The Reserve Bank of India (RBI) has advised Punjab National Bank (PNB) to pay up dues to banks for claims against letters of undertakings (LoUs) and also sought a detailed report on what happened between 2011 and now.
Moving into damage control mode after the LoU fraud amounting to Rs 114 billion, the banking regulator also asked all lenders to tighten their monitoring of such LoUs and enhance due diligence in issuing these letters of comfort and non-fund based activities.
A top executive at a Mumbai-based public sector bank said the RBI had communicated that PNB would have to honour all its obligations related to LoUs.
A junior branch official fraudulently issued LoUs without authority on behalf of firms belonging to the Nirav Modi group Solar Exports, Stellar Diamonds, and Diamonds R Us for availing of buyers’ credit from overseas branches of Indian banks. The firms were maintaining only current accounts with the branches and did not enjoy any fund or non-fund based limits.
The process of understanding the money movement, and then to figure out who is liable and who has breached the law will take time. The SWIFT system clearly works well; however, cooperation among various departments, authorities and banks will be key to unravelling this issue, according to a former banker.
Meanwhile, banks have begun to process the recall of loans extended to Nirav Modi’s units. Senior public sector bank executives said banks had agreed to recall all loans extended to entities owned by Nirav Modi in light of the alleged LoU fraud. The recall would also cover all standard loans extended to Modi entities, said a lender.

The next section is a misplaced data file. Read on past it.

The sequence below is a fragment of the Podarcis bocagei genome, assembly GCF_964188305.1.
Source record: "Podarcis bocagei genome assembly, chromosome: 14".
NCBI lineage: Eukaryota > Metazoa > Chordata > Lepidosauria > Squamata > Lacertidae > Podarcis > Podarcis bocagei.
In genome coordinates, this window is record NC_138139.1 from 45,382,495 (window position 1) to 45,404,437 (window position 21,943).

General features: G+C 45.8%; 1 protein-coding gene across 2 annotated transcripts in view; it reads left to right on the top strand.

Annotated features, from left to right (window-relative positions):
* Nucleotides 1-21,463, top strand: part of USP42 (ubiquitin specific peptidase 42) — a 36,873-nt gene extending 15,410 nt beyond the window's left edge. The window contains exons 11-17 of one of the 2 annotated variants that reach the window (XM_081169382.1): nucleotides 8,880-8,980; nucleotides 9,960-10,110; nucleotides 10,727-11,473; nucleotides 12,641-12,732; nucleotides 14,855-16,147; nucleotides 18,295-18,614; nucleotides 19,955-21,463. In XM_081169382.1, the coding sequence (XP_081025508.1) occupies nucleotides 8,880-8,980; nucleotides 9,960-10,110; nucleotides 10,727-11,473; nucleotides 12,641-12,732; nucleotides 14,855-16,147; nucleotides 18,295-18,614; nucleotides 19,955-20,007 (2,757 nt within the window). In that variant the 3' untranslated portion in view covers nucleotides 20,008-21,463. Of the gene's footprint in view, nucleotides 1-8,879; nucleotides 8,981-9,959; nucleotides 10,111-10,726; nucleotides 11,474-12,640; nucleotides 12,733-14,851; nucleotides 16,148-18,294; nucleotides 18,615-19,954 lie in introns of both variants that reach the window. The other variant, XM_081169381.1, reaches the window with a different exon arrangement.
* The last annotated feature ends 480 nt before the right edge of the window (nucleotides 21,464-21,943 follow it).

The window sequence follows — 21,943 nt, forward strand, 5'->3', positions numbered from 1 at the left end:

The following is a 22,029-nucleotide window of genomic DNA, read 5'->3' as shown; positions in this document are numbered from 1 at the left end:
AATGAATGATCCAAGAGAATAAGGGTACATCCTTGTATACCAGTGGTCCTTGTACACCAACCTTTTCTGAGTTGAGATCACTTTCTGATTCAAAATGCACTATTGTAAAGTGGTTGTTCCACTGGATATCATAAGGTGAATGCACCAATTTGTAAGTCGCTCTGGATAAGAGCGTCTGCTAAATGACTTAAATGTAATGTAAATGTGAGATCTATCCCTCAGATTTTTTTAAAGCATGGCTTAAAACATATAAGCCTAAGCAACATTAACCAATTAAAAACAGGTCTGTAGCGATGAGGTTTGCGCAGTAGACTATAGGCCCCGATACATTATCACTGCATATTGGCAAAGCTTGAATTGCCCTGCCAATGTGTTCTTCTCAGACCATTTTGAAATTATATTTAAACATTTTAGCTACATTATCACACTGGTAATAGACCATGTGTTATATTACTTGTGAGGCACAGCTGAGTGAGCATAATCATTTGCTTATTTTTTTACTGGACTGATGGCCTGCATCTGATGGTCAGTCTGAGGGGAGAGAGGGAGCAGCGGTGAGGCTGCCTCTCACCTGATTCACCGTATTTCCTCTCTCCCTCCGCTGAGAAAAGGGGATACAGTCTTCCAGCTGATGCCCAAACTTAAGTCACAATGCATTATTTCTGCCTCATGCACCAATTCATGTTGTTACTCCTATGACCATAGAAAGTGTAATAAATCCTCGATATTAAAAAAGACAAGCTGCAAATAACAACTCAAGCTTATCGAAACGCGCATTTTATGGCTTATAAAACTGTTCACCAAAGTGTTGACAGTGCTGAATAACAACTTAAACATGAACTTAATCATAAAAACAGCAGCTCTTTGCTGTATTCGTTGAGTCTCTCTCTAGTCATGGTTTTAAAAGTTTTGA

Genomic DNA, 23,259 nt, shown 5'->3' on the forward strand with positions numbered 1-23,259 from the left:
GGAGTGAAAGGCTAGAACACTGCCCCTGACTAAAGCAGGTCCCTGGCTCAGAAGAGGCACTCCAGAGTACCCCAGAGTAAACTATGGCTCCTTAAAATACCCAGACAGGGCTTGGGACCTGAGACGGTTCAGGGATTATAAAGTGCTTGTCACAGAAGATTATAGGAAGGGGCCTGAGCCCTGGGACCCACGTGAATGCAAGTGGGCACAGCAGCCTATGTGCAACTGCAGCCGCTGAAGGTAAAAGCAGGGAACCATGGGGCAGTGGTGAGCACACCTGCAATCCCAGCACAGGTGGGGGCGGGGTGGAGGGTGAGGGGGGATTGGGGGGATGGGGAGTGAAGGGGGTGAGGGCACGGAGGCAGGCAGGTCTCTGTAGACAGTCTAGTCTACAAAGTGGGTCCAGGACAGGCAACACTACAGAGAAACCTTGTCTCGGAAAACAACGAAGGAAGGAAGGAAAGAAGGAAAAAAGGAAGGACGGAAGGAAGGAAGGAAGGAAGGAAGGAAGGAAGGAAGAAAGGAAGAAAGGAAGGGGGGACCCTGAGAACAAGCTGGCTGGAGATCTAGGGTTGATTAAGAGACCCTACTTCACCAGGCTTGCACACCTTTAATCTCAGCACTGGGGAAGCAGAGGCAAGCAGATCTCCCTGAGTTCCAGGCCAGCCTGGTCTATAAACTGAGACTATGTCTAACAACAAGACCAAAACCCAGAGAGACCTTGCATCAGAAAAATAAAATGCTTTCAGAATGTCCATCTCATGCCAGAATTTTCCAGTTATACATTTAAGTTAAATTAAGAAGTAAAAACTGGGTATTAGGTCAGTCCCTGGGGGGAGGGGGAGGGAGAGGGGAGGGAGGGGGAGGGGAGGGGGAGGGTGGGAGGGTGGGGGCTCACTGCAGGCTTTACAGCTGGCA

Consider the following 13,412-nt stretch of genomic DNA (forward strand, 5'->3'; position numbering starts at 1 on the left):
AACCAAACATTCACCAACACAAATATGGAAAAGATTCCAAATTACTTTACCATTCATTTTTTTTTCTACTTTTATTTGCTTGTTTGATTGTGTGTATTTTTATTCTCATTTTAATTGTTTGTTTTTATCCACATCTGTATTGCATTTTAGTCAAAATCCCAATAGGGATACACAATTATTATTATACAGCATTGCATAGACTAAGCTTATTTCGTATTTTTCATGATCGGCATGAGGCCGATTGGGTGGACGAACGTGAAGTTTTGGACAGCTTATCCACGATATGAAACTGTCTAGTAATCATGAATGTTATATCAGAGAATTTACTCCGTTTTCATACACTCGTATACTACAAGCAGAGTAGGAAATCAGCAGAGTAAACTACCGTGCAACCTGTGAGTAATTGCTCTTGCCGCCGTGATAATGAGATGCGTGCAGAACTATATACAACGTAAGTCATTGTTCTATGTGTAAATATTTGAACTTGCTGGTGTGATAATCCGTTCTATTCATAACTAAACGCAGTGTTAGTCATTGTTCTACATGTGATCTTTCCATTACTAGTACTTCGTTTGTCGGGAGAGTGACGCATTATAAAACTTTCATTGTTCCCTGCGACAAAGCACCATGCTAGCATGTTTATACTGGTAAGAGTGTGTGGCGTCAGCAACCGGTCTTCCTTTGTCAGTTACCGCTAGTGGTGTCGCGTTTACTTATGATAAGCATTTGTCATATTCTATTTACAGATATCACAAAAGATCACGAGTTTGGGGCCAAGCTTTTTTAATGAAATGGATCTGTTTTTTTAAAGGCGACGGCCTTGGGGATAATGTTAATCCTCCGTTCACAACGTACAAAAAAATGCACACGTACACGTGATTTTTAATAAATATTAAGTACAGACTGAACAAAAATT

Meanwhile, other banks, too, have exposure to Nirav Modi’s entities. Allahabad Bank has an exposure of about Rs 40 billion, while that of Axis Bank is Rs 30 billion and Union Bank Rs 20 billion. State Bank of India, too, has some exposure.
UCO Bank has direct exposure of around Rs 1 billion to Nirav Modi-owned firms, which it has recalled. UCO Bank, which has claims on PNB expects it to be settled this quarter. “We have written to PNB, and it has not refuted our claims. It is PNB’s responsibility to settle the claim. We expect recovery in this quarter itself and hence, no additional provision should be needed on account of this fraud,” said Charan Singh, executive director, UCO Bank.
United Bank of India, which has a direct exposure of about Rs 250 million, too, will recall the loan.
The next step in this process is that the company and its promoters come in for negotiations for settlement of all loans.
If they present a proper repayment plan, it will be scrutinised for viability and to corroborate financial ability and timelines. But given the criminal nature of the case now, this aspect would become complex, bankers said.
PNB, India’s second-largest state-owned lender after SBI, is now valued at Rs 311 billion . The slide in the bank’s shares has hurt LIC, which holds 14% stake.